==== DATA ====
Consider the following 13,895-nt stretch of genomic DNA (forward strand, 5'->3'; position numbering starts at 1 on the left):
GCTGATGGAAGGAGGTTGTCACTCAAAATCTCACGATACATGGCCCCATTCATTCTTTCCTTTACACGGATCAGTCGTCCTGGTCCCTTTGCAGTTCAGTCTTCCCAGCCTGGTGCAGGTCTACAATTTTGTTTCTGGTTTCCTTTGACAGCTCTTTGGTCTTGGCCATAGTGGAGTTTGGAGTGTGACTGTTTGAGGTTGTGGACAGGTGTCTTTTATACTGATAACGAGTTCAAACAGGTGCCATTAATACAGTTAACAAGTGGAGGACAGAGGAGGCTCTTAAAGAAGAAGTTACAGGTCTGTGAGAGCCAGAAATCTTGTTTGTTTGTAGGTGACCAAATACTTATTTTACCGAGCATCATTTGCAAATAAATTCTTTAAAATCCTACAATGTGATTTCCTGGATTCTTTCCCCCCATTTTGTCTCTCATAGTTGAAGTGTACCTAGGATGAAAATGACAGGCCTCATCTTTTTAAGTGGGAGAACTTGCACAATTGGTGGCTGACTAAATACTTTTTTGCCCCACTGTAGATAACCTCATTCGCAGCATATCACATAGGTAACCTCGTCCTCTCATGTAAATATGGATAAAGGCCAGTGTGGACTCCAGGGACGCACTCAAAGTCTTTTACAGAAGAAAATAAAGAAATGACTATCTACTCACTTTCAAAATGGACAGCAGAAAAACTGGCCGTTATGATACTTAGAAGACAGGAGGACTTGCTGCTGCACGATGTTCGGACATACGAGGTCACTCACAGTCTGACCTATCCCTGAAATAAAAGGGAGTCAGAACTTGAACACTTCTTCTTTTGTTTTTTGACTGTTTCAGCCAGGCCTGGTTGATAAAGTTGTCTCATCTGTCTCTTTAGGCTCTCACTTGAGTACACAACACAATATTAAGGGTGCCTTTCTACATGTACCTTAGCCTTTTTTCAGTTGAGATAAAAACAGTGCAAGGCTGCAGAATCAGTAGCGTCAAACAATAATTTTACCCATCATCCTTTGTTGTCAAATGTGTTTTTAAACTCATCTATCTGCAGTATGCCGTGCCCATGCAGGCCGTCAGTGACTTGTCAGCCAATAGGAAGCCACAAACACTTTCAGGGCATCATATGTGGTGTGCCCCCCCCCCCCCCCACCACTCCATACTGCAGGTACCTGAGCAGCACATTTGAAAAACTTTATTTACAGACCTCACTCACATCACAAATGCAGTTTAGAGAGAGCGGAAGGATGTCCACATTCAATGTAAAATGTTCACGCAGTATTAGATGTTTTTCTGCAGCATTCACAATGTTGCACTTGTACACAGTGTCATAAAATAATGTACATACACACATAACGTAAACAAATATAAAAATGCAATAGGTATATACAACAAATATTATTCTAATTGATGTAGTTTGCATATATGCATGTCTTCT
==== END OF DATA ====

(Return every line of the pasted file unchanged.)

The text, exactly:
Consider the following 13,895-nt stretch of genomic DNA (forward strand, 5'->3'; position numbering starts at 1 on the left):
GCTGATGGAAGGAGGTTGTCACTCAAAATCTCACGATACATGGCCCCATTCATTCTTTCCTTTACACGGATCAGTCGTCCTGGTCCCTTTGCAGTTCAGTCTTCCCAGCCTGGTGCAGGTCTACAATTTTGTTTCTGGTTTCCTTTGACAGCTCTTTGGTCTTGGCCATAGTGGAGTTTGGAGTGTGACTGTTTGAGGTTGTGGACAGGTGTCTTTTATACTGATAACGAGTTCAAACAGGTGCCATTAATACAGTTAACAAGTGGAGGACAGAGGAGGCTCTTAAAGAAGAAGTTACAGGTCTGTGAGAGCCAGAAATCTTGTTTGTTTGTAGGTGACCAAATACTTATTTTACCGAGCATCATTTGCAAATAAATTCTTTAAAATCCTACAATGTGATTTCCTGGATTCTTTCCCCCCATTTTGTCTCTCATAGTTGAAGTGTACCTAGGATGAAAATGACAGGCCTCATCTTTTTAAGTGGGAGAACTTGCACAATTGGTGGCTGACTAAATACTTTTTTGCCCCACTGTAGATAACCTCATTCGCAGCATATCACATAGGTAACCTCGTCCTCTCATGTAAATATGGATAAAGGCCAGTGTGGACTCCAGGGACGCACTCAAAGTCTTTTACAGAAGAAAATAAAGAAATGACTATCTACTCACTTTCAAAATGGACAGCAGAAAAACTGGCCGTTATGATACTTAGAAGACAGGAGGACTTGCTGCTGCACGATGTTCGGACATACGAGGTCACTCACAGTCTGACCTATCCCTGAAATAAAAGGGAGTCAGAACTTGAACACTTCTTCTTTTGTTTTTTGACTGTTTCAGCCAGGCCTGGTTGATAAAGTTGTCTCATCTGTCTCTTTAGGCTCTCACTTGAGTACACAACACAATATTAAGGGTGCCTTTCTACATGTACCTTAGCCTTTTTTCAGTTGAGATAAAAACAGTGCAAGGCTGCAGAATCAGTAGCGTCAAACAATAATTTTACCCATCATCCTTTGTTGTCAAATGTGTTTTTAAACTCATCTATCTGCAGTATGCCGTGCCCATGCAGGCCGTCAGTGACTTGTCAGCCAATAGGAAGCCACAAACACTTTCAGGGCATCATATGTGGTGTGCCCCCCCCCCCCCCCACCACTCCATACTGCAGGTACCTGAGCAGCACATTTGAAAAACTTTATTTACAGACCTCACTCACATCACAAATGCAGTTTAGAGAGAGCGGAAGGATGTCCACATTCAATGTAAAATGTTCACGCAGTATTAGATGTTTTTCTGCAGCATTCACAATGTTGCACTTGTACACAGTGTCATAAAATAATGTACATACACACATAACGTAAACAAATATAAAAATGCAATAGGTATATACAACAAATATTATTCTAATTGATGTAGTTTGCATATATGCATGTCTTCT